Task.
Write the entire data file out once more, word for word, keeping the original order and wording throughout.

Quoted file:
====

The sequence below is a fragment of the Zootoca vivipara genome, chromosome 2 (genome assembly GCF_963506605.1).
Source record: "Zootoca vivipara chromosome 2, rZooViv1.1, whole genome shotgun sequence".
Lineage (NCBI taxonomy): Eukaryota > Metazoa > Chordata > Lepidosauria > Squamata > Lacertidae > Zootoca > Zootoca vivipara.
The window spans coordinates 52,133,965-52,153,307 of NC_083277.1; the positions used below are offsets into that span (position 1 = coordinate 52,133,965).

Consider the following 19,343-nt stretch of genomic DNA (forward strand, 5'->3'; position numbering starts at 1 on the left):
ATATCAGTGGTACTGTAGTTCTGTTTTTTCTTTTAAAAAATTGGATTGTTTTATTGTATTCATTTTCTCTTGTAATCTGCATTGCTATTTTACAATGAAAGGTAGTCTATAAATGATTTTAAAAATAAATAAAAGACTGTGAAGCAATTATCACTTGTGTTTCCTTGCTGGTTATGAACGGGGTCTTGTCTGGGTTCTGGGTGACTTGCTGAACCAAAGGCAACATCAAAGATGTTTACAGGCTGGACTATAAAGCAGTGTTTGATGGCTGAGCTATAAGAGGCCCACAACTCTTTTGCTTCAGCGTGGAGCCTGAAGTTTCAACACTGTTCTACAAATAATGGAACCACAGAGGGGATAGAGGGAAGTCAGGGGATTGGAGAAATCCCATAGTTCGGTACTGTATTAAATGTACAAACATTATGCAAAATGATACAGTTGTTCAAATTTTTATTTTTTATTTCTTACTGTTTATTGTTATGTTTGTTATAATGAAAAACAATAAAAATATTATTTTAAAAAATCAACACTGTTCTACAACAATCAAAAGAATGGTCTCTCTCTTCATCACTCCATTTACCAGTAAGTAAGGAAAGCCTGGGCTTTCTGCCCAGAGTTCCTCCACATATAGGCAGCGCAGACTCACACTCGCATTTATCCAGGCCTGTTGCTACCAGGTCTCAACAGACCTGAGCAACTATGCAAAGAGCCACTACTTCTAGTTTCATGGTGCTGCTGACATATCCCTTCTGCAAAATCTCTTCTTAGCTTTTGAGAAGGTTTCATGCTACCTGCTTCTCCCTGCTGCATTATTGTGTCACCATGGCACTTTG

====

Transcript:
The sequence below is a fragment of the Zootoca vivipara genome, chromosome 2 (genome assembly GCF_963506605.1).
Source record: "Zootoca vivipara chromosome 2, rZooViv1.1, whole genome shotgun sequence".
Lineage (NCBI taxonomy): Eukaryota > Metazoa > Chordata > Lepidosauria > Squamata > Lacertidae > Zootoca > Zootoca vivipara.
The window spans coordinates 52,133,965-52,153,307 of NC_083277.1; the positions used below are offsets into that span (position 1 = coordinate 52,133,965).

Consider the following 19,343-nt stretch of genomic DNA (forward strand, 5'->3'; position numbering starts at 1 on the left):
ATATCAGTGGTACTGTAGTTCTGTTTTTTCTTTTAAAAAATTGGATTGTTTTATTGTATTCATTTTCTCTTGTAATCTGCATTGCTATTTTACAATGAAAGGTAGTCTATAAATGATTTTAAAAATAAATAAAAGACTGTGAAGCAATTATCACTTGTGTTTCCTTGCTGGTTATGAACGGGGTCTTGTCTGGGTTCTGGGTGACTTGCTGAACCAAAGGCAACATCAAAGATGTTTACAGGCTGGACTATAAAGCAGTGTTTGATGGCTGAGCTATAAGAGGCCCACAACTCTTTTGCTTCAGCGTGGAGCCTGAAGTTTCAACACTGTTCTACAAATAATGGAACCACAGAGGGGATAGAGGGAAGTCAGGGGATTGGAGAAATCCCATAGTTCGGTACTGTATTAAATGTACAAACATTATGCAAAATGATACAGTTGTTCAAATTTTTATTTTTTATTTCTTACTGTTTATTGTTATGTTTGTTATAATGAAAAACAATAAAAATATTATTTTAAAAAATCAACACTGTTCTACAACAATCAAAAGAATGGTCTCTCTCTTCATCACTCCATTTACCAGTAAGTAAGGAAAGCCTGGGCTTTCTGCCCAGAGTTCCTCCACATATAGGCAGCGCAGACTCACACTCGCATTTATCCAGGCCTGTTGCTACCAGGTCTCAACAGACCTGAGCAACTATGCAAAGAGCCACTACTTCTAGTTTCATGGTGCTGCTGACATATCCCTTCTGCAAAATCTCTTCTTAGCTTTTGAGAAGGTTTCATGCTACCTGCTTCTCCCTGCTGCATTATTGTGTCACCATGGCACTTTG